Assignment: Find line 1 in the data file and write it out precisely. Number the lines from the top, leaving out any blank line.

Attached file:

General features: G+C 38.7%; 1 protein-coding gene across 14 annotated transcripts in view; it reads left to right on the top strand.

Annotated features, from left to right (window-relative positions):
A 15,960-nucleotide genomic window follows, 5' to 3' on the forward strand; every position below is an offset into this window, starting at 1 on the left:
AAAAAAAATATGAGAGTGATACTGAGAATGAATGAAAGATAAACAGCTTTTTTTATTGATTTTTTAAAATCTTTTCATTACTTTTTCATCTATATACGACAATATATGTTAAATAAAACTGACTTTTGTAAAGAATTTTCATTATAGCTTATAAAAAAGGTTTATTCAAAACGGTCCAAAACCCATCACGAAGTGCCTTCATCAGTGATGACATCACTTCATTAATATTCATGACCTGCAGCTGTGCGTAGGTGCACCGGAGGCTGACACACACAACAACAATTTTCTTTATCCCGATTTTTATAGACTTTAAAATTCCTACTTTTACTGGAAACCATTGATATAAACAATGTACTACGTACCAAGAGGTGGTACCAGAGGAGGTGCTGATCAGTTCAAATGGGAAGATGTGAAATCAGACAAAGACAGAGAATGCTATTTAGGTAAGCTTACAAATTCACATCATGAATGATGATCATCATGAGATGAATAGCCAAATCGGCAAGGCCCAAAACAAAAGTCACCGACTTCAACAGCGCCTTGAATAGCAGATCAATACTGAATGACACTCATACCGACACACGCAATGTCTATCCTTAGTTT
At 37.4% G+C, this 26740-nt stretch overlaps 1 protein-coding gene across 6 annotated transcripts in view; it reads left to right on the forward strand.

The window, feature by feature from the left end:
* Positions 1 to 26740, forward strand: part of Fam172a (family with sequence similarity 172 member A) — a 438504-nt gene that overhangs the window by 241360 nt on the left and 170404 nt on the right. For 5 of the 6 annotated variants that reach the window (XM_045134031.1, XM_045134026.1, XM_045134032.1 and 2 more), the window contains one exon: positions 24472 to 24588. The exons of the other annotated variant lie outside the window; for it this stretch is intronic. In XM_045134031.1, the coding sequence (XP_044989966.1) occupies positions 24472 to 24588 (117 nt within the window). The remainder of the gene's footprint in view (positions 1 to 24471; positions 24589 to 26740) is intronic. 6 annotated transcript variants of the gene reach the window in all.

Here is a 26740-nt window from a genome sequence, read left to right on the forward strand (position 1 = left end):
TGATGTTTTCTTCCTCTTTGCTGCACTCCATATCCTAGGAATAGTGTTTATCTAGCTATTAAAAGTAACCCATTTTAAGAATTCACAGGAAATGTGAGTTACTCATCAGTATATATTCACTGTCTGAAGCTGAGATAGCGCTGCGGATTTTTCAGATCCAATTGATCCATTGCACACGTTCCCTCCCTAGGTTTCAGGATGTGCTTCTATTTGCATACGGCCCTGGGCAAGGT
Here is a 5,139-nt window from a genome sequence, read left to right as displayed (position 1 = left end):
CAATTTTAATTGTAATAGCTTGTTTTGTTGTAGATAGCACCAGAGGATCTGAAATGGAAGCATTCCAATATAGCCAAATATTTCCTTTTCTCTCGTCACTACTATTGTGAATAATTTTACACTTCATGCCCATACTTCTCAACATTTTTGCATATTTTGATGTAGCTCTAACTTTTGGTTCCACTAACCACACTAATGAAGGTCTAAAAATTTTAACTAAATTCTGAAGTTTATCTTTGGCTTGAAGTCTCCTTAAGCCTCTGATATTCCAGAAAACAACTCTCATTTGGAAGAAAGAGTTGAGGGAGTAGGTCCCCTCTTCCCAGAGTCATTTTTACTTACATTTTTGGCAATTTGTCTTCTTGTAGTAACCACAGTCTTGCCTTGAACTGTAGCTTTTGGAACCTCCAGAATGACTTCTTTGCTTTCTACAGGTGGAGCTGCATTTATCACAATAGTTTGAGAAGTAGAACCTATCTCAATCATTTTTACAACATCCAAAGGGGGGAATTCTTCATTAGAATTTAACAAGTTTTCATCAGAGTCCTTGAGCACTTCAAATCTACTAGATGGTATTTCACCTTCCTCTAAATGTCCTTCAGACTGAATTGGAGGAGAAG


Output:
General features: G+C 38.7%; 1 protein-coding gene across 14 annotated transcripts in view; it reads left to right on the top strand.